I will name those police officers for their brave actions: Sergeant Matt Hirlam, Senior Sergeant First Class Nick Patterson and Senior Constable Kim Wilson from the South-East. I will just read a short piece from that article that gives you an indication of just what these police officers had to encounter and, of course, the aftermath. One of those police officers had the horrendous job of lifting the lifeless body of young Chelsea out of the bathroom after she had been shot by Mr Klosowski. I will read three paragraphs:

But operating as they did—on the scene of a double murder with the armed killer and his victims present—was bound to come with an impact.

From the adrenaline charge, the tension and high alertness, some took hours to 'come down'. Hirlam pushed on at work until 1pm, and not until Sergeant Jade Hill then drove him home did his body even begin to relax.

At home, he spoke briefly with his wife 'and then just collapsed from the mental overstimulation of the whole incident'.

Responding to the murder scene was a first for Hirlam. Although it has, 'without a doubt', stayed with him it does not haunt him.

Regardless of a statement like that, quite clearly it did affect those police officers. It gives you an indication that these frontline emergency workers, particularly police officers, must encounter horrific scenes like that—it will certainly return somewhere down the track. It is an indication of the trauma that first responders must come across on a regular basis.

I consulted widely during the development of the bill, and I would like to thank the many contributors. They include Professor Alexander (Sandy) McFarlane AO of the Centre for Traumatic Stress Studies at the University of Adelaide; the Police Association of South Australia and its president, Mark Carroll, for his encouragement and strong support; the Ambulance Employees Association and its secretary, Leah Watkins; the South Australian branch of the Nursing and Midwifery Federation; the CFS Volunteers Association; the SA SES Volunteers' Association; the United Fire Fighters Union of South Australia and Max Adlam; and Anastasia Bougesis from Disaster Relief Australia.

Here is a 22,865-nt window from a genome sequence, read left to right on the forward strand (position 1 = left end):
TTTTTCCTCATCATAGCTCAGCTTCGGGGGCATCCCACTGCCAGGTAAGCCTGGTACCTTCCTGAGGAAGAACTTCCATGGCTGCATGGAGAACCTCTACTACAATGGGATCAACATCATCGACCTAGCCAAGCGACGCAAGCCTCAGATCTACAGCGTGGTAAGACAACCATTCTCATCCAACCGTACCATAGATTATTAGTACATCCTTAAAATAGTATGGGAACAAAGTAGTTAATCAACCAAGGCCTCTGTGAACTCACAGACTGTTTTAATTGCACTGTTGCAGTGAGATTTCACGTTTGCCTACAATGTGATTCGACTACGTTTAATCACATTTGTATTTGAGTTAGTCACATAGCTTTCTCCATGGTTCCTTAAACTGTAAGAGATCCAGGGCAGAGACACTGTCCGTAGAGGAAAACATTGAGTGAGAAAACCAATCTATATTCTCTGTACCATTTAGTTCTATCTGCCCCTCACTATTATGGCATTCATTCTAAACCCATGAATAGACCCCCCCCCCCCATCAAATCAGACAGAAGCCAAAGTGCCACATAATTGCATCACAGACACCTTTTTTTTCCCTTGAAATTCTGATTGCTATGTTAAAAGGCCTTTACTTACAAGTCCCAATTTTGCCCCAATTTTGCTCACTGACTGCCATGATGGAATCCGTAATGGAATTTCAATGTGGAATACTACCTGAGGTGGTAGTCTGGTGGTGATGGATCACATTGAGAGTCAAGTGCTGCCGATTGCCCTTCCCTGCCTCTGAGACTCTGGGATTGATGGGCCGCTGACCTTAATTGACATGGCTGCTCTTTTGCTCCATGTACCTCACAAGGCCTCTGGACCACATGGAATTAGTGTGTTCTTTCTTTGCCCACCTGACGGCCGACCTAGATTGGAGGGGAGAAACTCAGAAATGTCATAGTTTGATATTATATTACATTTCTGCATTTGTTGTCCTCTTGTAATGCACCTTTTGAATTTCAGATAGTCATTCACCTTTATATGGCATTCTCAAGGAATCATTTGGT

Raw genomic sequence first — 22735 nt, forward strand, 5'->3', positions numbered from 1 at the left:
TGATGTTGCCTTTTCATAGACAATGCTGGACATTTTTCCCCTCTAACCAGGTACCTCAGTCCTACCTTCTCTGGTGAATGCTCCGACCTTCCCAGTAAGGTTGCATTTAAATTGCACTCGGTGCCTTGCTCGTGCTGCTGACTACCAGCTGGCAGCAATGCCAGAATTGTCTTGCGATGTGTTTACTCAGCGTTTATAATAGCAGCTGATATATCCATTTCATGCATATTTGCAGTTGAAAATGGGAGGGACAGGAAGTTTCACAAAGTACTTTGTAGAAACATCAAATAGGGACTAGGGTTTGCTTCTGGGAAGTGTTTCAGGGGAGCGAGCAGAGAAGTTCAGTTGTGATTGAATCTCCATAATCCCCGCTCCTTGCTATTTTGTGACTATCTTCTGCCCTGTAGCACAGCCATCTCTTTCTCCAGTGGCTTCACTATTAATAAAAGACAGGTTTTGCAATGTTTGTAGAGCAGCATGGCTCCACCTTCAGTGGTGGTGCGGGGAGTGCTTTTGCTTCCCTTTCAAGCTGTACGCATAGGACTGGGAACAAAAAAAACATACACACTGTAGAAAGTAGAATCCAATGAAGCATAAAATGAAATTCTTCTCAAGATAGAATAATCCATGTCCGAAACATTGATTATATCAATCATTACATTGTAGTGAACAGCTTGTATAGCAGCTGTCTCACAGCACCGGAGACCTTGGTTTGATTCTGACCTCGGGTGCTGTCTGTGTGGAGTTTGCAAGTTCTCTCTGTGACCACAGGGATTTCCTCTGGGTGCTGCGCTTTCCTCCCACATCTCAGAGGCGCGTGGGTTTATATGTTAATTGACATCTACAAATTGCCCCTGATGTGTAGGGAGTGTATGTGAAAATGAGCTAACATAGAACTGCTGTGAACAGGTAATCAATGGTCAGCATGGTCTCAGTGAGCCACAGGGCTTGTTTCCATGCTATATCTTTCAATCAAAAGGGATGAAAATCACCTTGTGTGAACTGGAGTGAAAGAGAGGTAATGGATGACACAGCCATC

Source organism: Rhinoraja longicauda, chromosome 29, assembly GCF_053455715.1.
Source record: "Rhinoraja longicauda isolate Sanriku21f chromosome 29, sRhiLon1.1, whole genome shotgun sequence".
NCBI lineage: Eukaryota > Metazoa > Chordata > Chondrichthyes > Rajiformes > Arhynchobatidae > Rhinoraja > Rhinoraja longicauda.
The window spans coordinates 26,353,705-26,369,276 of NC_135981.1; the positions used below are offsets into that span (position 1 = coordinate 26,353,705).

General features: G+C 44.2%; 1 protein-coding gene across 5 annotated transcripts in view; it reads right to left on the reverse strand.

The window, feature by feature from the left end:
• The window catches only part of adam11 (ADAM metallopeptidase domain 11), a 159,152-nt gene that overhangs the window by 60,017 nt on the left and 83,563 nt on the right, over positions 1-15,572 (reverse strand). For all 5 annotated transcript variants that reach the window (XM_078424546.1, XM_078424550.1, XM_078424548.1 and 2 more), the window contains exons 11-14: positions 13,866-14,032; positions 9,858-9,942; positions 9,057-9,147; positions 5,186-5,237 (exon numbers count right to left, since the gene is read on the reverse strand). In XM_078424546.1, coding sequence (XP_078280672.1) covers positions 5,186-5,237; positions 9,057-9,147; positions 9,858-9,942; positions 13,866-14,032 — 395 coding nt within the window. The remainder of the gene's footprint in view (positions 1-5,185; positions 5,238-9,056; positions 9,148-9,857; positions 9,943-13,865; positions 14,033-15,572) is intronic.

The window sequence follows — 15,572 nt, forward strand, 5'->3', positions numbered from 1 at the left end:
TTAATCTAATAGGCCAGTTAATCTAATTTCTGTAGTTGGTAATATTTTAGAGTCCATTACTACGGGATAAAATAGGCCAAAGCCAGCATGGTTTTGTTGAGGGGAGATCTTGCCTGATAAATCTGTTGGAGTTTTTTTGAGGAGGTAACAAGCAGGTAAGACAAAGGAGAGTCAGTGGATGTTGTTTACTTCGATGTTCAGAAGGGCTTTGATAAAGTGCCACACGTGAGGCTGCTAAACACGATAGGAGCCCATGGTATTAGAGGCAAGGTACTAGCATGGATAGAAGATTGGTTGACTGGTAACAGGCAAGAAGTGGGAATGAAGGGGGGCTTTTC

I also give thanks to one of our Presidents and now Senate Deputy President, Senator Andrew McLachlan, a longtime advocate for ambulance workers, for his encouragement, lobbying and his ongoing advocacy for this at a federal level. I also thank all the emergency service workers suffering PTSD and their families who went through the pain of reliving their experiences with me in order to get this legislated support.

I also want to thank my staff member, Adrienne Gillam, who worked tirelessly on developing this draft—it goes back to 2018—and my Chief of Staff, Sean Whittington, who facilitated meetings and followed up with all those I have acknowledged today.

Thank you to all the workers who make important sacrifices for us on a daily basis. Be assured your efforts are recognised in this place and will be in legislation. I would like to acknowledge the presence in our gallery today of so many representing those organisations.

Many suffer in silence until it is too late. Others are pushed to the edge due to the strain they feel of admitting to PTSD and/or the torturous path they once needed to travel to prove their condition. Hopefully, that ends today, and I have no doubt today's passing of this important legislation will go a long way in saving lives, marriages and families. As I indicated, I realise there may be amendments in the other place, but I welcome the support that is being indicated from the government.

Bill read a second time.

Committee Stage

In committee.

Clause 1.

The Hon. T.A. FRANKS: I do have a question, but the government can take it on notice because I understand the assistant minister is not necessarily the appropriate minister. With the actuarial advice that they are seeking, will it ensure that it looks at the current impact on the current scheme not accepting these claims with a presumptive onus of proof, because that also has quite an impact not only on their lives but also on various legal and other costs?

The Hon. E.S. BOURKE: As the member has highlighted correctly, I am not the lead minister taking responsibility for this. I am happy for the minister to take that into consideration.

Clause passed.

Clause 2 passed.

Clause 3.

The Hon. F. PANGALLO: I move:

Amendment No 1 [Pangallo–1]—

Page 2, line 19 [clause 3(2), definition of first responder, (a)]—Delete paragraph (a) and substitute:

an operational ambulance worker; or

This amends the definition of first responder to substitute that it will be an operational ambulance worker.

The CHAIR: Are there any contributions or indications of support?

The Hon. T.A. FRANKS: The Greens support the amendment.

The Hon. N.J. CENTOFANTI: We support the amendment.

Amendment carried; clause as amended passed.

Remaining clause (4), schedule and title passed.

Bill reported with amendment.

Third Reading

The Hon. F. PANGALLO (16:42): I move:

That this bill be now read a third time.

Bill read a third time and passed.